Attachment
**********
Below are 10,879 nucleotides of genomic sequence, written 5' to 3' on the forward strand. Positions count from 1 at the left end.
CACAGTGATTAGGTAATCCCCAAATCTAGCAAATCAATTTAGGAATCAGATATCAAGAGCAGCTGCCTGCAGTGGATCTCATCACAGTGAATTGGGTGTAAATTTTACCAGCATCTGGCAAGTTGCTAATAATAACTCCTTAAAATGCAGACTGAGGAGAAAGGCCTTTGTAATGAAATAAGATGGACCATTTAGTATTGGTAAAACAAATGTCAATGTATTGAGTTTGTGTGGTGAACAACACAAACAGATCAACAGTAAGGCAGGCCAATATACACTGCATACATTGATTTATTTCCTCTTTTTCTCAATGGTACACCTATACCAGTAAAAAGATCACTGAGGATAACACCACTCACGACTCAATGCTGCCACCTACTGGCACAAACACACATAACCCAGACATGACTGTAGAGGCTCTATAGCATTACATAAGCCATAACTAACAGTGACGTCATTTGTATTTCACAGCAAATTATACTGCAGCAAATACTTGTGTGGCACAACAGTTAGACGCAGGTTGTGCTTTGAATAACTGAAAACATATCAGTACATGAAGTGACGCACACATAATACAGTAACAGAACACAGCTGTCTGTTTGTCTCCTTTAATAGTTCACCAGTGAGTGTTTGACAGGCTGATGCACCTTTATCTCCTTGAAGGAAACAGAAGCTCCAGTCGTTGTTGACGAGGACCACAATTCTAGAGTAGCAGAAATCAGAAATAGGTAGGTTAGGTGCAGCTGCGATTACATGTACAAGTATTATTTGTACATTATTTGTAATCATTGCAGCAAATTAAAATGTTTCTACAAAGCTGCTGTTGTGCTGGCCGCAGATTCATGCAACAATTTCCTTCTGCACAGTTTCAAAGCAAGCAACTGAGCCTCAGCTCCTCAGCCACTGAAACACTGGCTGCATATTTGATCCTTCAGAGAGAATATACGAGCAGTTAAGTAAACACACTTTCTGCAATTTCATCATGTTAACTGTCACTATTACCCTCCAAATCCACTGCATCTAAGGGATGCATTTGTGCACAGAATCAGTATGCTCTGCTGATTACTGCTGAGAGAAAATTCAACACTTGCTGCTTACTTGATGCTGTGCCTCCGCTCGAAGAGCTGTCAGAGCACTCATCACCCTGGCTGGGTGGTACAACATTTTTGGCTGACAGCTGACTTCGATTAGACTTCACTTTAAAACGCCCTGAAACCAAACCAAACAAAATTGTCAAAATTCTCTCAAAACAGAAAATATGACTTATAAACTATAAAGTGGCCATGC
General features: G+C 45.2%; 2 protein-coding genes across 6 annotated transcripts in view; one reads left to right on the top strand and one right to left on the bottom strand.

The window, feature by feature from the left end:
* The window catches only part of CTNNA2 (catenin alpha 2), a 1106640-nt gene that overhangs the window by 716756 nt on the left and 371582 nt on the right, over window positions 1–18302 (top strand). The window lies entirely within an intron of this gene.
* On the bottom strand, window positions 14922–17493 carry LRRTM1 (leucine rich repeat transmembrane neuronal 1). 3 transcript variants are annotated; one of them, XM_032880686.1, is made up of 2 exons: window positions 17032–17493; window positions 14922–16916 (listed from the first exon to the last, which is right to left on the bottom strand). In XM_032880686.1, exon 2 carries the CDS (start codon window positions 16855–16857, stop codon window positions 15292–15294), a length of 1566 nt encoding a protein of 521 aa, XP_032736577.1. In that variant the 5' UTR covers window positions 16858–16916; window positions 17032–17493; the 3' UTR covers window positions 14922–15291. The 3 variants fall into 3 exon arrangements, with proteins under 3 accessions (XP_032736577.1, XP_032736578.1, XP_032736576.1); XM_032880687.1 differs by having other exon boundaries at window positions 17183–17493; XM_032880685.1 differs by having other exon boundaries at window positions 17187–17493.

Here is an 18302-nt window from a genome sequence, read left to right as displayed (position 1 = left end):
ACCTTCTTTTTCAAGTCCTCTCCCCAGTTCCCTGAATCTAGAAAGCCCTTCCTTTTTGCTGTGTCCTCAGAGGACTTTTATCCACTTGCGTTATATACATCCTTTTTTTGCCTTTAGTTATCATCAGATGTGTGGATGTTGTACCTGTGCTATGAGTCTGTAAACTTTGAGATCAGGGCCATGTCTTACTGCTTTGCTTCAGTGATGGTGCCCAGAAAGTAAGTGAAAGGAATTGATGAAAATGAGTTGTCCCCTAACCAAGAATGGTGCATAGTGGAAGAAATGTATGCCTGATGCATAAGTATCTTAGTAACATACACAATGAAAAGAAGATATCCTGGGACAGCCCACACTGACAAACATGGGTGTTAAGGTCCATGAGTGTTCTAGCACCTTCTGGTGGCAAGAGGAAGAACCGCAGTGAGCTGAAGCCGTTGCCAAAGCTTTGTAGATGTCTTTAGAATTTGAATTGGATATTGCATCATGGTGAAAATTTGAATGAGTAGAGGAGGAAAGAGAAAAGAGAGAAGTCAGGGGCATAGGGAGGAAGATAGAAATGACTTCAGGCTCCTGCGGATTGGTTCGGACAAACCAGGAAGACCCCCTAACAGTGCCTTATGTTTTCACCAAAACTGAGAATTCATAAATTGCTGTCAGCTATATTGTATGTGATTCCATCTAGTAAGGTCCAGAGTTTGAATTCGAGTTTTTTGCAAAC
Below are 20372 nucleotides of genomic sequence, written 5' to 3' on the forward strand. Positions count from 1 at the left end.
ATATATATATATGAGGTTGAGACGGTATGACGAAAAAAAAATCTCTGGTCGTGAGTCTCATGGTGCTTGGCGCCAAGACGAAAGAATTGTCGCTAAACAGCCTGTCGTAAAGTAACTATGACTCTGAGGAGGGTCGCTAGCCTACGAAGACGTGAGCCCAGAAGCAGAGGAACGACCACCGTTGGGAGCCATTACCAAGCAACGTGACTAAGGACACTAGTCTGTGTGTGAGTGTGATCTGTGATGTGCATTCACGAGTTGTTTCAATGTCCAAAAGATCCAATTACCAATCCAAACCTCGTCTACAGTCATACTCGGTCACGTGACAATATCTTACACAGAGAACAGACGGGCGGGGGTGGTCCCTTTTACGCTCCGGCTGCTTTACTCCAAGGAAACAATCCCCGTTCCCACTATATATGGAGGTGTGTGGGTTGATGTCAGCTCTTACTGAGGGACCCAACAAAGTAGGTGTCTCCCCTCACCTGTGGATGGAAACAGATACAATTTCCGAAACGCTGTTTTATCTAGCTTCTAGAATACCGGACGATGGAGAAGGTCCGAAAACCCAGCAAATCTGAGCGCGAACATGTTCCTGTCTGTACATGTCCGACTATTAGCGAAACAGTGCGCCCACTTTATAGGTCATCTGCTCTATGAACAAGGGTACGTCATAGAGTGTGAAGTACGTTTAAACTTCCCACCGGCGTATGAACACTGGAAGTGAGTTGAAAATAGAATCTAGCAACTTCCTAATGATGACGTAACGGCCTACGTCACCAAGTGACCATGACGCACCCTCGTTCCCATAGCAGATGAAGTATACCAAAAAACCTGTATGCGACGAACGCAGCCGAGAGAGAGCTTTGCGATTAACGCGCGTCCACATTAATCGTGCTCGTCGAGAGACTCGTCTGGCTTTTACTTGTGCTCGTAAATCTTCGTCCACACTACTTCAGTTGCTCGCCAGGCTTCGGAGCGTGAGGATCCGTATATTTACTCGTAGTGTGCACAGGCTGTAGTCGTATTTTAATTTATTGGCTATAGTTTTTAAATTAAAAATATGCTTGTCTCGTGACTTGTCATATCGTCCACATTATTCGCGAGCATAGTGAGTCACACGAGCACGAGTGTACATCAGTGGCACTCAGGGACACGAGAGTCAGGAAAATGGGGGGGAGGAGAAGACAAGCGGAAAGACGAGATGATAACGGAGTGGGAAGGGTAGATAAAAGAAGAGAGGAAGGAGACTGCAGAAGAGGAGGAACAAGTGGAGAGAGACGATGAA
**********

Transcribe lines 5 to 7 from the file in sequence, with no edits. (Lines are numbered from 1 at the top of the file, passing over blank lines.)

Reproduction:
* The window catches only part of CTNNA2 (catenin alpha 2), a 1106640-nt gene that overhangs the window by 716756 nt on the left and 371582 nt on the right, over window positions 1–18302 (top strand). The window lies entirely within an intron of this gene.
* On the bottom strand, window positions 14922–17493 carry LRRTM1 (leucine rich repeat transmembrane neuronal 1). 3 transcript variants are annotated; one of them, XM_032880686.1, is made up of 2 exons: window positions 17032–17493; window positions 14922–16916 (listed from the first exon to the last, which is right to left on the bottom strand). In XM_032880686.1, exon 2 carries the CDS (start codon window positions 16855–16857, stop codon window positions 15292–15294), a length of 1566 nt encoding a protein of 521 aa, XP_032736577.1. In that variant the 5' UTR covers window positions 16858–16916; window positions 17032–17493; the 3' UTR covers window positions 14922–15291. The 3 variants fall into 3 exon arrangements, with proteins under 3 accessions (XP_032736577.1, XP_032736578.1, XP_032736576.1); XM_032880687.1 differs by having other exon boundaries at window positions 17183–17493; XM_032880685.1 differs by having other exon boundaries at window positions 17187–17493.

Here is an 18302-nt window from a genome sequence, read left to right as displayed (position 1 = left end):